This set of stats and geoms makes it possible to draw arcs and wedges as known from pie and donut charts as well as more specialized plottypes such as sunburst plots.

stat_arc_bar(mapping = NULL, data = NULL, geom = "arc_bar",
  position = "identity", n = 360, na.rm = FALSE, show.legend = NA,
  inherit.aes = TRUE, ...)

stat_pie(mapping = NULL, data = NULL, geom = "arc_bar",
  position = "identity", n = 360, sep = 0, na.rm = FALSE,
  show.legend = NA, inherit.aes = TRUE, ...)

geom_arc_bar(mapping = NULL, data = NULL, stat = "arc_bar",
  position = "identity", n = 360, expand = 0, radius = 0,
  na.rm = FALSE, show.legend = NA, inherit.aes = TRUE, ...)



Set of aesthetic mappings created by aes() or aes_(). If specified and inherit.aes = TRUE (the default), it is combined with the default mapping at the top level of the plot. You must supply mapping if there is no plot mapping.


The data to be displayed in this layer. There are three options:

If NULL, the default, the data is inherited from the plot data as specified in the call to ggplot().

A data.frame, or other object, will override the plot data. All objects will be fortified to produce a data frame. See fortify() for which variables will be created.

A function will be called with a single argument, the plot data. The return value must be a data.frame, and will be used as the layer data.


The geometric object to use display the data


Position adjustment, either as a string, or the result of a call to a position adjustment function.


The number of points used to draw a full circle. The number of points on each arc will then be calculated as n / span-of-arc


If FALSE, the default, missing values are removed with a warning. If TRUE, missing values are silently removed.


logical. Should this layer be included in the legends? NA, the default, includes if any aesthetics are mapped. FALSE never includes, and TRUE always includes. It can also be a named logical vector to finely select the aesthetics to display.


If FALSE, overrides the default aesthetics, rather than combining with them. This is most useful for helper functions that define both data and aesthetics and shouldn't inherit behaviour from the default plot specification, e.g. borders().


Other arguments passed on to layer(). These are often aesthetics, used to set an aesthetic to a fixed value, like colour = "red" or size = 3. They may also be parameters to the paired geom/stat.


The separation between arcs in pie/donut charts


The statistical transformation to use on the data for this layer, as a string.


A numeric or unit vector of length one, specifying the expansion amount. Negative values will result in contraction instead. If the value is given as a numeric it will be understood as a proportion of the plot area width.


As expand but specifying the corner radius.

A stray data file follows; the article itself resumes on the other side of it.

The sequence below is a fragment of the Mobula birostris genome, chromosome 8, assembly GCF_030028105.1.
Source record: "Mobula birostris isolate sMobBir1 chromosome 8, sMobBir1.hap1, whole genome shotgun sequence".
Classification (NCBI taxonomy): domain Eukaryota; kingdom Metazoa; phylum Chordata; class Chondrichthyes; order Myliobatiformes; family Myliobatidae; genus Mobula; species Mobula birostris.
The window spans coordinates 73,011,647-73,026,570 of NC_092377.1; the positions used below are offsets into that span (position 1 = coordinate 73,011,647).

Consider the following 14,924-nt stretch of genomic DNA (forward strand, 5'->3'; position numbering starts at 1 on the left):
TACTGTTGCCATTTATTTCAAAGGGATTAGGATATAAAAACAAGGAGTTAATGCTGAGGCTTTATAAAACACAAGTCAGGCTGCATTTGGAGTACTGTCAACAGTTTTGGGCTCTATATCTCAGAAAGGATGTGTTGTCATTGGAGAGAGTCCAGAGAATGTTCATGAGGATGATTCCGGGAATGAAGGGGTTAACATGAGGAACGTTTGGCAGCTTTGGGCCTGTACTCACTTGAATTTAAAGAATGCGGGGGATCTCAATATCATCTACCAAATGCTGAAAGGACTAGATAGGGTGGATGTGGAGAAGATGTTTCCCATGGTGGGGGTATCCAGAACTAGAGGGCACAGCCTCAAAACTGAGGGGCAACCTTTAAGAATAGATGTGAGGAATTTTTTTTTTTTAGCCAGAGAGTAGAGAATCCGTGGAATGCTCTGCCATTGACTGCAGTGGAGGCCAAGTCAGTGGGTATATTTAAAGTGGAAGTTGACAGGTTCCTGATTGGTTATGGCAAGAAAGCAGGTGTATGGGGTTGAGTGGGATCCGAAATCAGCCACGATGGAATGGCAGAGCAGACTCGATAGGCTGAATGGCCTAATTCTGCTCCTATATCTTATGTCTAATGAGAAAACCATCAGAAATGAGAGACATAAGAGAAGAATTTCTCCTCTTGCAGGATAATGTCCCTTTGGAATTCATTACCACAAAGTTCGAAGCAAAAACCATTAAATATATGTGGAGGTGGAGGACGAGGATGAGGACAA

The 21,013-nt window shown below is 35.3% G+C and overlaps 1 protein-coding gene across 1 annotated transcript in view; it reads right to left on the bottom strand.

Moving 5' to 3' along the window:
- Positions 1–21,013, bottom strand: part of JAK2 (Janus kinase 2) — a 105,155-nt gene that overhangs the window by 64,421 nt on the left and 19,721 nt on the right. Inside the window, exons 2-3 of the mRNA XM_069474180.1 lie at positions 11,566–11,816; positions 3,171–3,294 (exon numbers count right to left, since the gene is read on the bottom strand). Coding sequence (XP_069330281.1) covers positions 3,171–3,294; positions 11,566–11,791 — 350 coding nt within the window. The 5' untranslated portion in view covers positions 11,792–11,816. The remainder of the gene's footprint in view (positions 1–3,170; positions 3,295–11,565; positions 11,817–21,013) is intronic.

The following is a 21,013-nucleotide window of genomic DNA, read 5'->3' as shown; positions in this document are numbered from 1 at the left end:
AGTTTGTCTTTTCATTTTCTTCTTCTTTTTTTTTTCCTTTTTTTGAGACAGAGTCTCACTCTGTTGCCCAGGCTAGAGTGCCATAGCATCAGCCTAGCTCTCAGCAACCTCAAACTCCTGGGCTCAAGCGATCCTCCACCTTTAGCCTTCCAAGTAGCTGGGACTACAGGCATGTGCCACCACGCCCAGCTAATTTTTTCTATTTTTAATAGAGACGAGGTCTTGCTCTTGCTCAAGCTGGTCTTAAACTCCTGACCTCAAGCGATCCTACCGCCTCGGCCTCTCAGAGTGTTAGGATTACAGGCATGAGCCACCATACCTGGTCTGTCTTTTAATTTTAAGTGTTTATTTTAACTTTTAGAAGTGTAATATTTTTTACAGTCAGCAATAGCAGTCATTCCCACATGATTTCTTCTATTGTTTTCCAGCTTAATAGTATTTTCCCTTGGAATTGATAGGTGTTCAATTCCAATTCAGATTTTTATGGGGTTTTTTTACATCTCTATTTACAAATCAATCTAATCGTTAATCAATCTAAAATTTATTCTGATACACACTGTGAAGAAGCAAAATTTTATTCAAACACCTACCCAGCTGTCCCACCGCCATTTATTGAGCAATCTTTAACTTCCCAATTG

An arc bar is the thick version of an arc; that is, a circle segment drawn as a polygon in the same way as a rectangle is a thick version of a line. A wedge is a special case of an arc where the inner radius is 0. As opposed to applying coord_polar to a stacked bar chart, these layers are drawn in cartesian space, which allows for transformations not possible with the native ggplot2 approach. Most notable of these are the option to explode arcs and wedgets away from their center point, thus detaching it from the main pie/donut.


geom_arc_bar understand the following aesthetics (required aesthetics are in bold):

  • x0

  • y0

  • r0

  • r

  • start - when using stat_arc_bar

  • end - when using stat_arc_bar

  • amount - when using stat_pie

  • explode

  • color

  • fill

  • size

  • linetype

  • alpha

Computed variables

x, y

x and y coordinates for the polygon

x, y

The start coordinates for the segment

See also

geom_arc() for drawing arcs as lines


# If you know the angle spans to plot it is easy arcs <- data.frame( start = seq(0, 2 * pi, length.out = 11)[-11], end = seq(0, 2 * pi, length.out = 11)[-1], r = rep(1:2, 5) ) # Behold the arcs ggplot(arcs) + geom_arc_bar(aes(x0 = 0, y0 = 0, r0 = r - 1, r = r, start = start, end = end, fill = r))
# geom_arc_bar uses geom_shape to draw the arcs, so you have all the # possibilities of that as well, e.g. rounding of corners ggplot(arcs) + geom_arc_bar(aes(x0 = 0, y0 = 0, r0 = r - 1, r = r, start = start, end = end, fill = r), radius = unit(4, 'mm'))
# If you got values for a pie chart, use stat_pie states <- c( 'eaten', "eaten but said you didn\'t", 'cat took it', 'for tonight', 'will decompose slowly' ) pie <- data.frame( state = factor(rep(states, 2), levels = states), type = rep(c('Pie', 'Donut'), each = 5), r0 = rep(c(0, 0.8), each = 5), focus = rep(c(0.2, 0, 0, 0, 0), 2), amount = c(4, 3, 1, 1.5, 6, 6, 1, 2, 3, 2), stringsAsFactors = FALSE ) # Look at the cakes ggplot() + geom_arc_bar(aes( x0 = 0, y0 = 0, r0 = r0, r = 1, amount = amount, fill = state, explode = focus ), data = pie, stat = 'pie' ) + facet_wrap(~type, ncol = 1) + coord_fixed() + theme_no_axes() + scale_fill_brewer('', type = 'qual')